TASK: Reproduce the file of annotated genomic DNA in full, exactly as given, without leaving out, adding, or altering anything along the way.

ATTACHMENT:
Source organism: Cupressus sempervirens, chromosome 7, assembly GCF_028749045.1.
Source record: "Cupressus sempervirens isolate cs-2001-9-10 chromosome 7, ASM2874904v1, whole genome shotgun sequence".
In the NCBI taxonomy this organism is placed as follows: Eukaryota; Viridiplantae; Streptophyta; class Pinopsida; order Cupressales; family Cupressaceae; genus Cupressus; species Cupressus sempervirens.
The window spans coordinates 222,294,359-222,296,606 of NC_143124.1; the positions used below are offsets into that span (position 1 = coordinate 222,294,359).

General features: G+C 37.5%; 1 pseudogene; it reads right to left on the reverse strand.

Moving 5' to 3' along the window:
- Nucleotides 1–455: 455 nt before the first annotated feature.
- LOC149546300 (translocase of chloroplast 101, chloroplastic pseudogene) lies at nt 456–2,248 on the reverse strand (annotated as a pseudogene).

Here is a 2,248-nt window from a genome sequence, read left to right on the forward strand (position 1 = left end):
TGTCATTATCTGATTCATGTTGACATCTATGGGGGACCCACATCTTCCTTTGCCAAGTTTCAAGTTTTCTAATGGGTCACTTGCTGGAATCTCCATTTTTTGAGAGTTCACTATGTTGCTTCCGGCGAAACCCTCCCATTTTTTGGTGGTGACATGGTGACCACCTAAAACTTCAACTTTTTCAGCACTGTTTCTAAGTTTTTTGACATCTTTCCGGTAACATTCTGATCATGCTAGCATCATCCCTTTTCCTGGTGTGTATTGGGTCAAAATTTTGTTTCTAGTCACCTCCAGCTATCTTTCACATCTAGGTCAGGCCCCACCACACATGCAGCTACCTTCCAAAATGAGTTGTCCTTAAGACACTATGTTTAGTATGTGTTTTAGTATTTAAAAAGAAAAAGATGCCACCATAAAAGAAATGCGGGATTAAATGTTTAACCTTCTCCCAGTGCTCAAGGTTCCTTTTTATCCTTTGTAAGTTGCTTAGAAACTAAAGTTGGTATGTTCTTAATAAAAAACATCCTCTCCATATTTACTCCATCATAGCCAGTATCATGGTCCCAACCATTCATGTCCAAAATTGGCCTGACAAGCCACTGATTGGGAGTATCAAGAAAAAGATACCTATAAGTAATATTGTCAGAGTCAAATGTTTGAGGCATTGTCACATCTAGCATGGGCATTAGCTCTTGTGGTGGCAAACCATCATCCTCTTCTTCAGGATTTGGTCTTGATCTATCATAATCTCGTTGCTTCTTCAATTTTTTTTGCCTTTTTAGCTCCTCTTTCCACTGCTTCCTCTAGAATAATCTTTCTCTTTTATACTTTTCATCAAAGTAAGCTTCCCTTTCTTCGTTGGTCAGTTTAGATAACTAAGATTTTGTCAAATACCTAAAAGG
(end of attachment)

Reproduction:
Source organism: Cupressus sempervirens, chromosome 7, assembly GCF_028749045.1.
Source record: "Cupressus sempervirens isolate cs-2001-9-10 chromosome 7, ASM2874904v1, whole genome shotgun sequence".
In the NCBI taxonomy this organism is placed as follows: Eukaryota; Viridiplantae; Streptophyta; class Pinopsida; order Cupressales; family Cupressaceae; genus Cupressus; species Cupressus sempervirens.
The window spans coordinates 222,294,359-222,296,606 of NC_143124.1; the positions used below are offsets into that span (position 1 = coordinate 222,294,359).

General features: G+C 37.5%; 1 pseudogene; it reads right to left on the reverse strand.

Moving 5' to 3' along the window:
- Nucleotides 1–455: 455 nt before the first annotated feature.
- LOC149546300 (translocase of chloroplast 101, chloroplastic pseudogene) lies at nt 456–2,248 on the reverse strand (annotated as a pseudogene).

Here is a 2,248-nt window from a genome sequence, read left to right on the forward strand (position 1 = left end):
TGTCATTATCTGATTCATGTTGACATCTATGGGGGACCCACATCTTCCTTTGCCAAGTTTCAAGTTTTCTAATGGGTCACTTGCTGGAATCTCCATTTTTTGAGAGTTCACTATGTTGCTTCCGGCGAAACCCTCCCATTTTTTGGTGGTGACATGGTGACCACCTAAAACTTCAACTTTTTCAGCACTGTTTCTAAGTTTTTTGACATCTTTCCGGTAACATTCTGATCATGCTAGCATCATCCCTTTTCCTGGTGTGTATTGGGTCAAAATTTTGTTTCTAGTCACCTCCAGCTATCTTTCACATCTAGGTCAGGCCCCACCACACATGCAGCTACCTTCCAAAATGAGTTGTCCTTAAGACACTATGTTTAGTATGTGTTTTAGTATTTAAAAAGAAAAAGATGCCACCATAAAAGAAATGCGGGATTAAATGTTTAACCTTCTCCCAGTGCTCAAGGTTCCTTTTTATCCTTTGTAAGTTGCTTAGAAACTAAAGTTGGTATGTTCTTAATAAAAAACATCCTCTCCATATTTACTCCATCATAGCCAGTATCATGGTCCCAACCATTCATGTCCAAAATTGGCCTGACAAGCCACTGATTGGGAGTATCAAGAAAAAGATACCTATAAGTAATATTGTCAGAGTCAAATGTTTGAGGCATTGTCACATCTAGCATGGGCATTAGCTCTTGTGGTGGCAAACCATCATCCTCTTCTTCAGGATTTGGTCTTGATCTATCATAATCTCGTTGCTTCTTCAATTTTTTTTGCCTTTTTAGCTCCTCTTTCCACTGCTTCCTCTAGAATAATCTTTCTCTTTTATACTTTTCATCAAAGTAAGCTTCCCTTTCTTCGTTGGTCAGTTTAGATAACTAAGATTTTGTCAAATACCTAAAAGG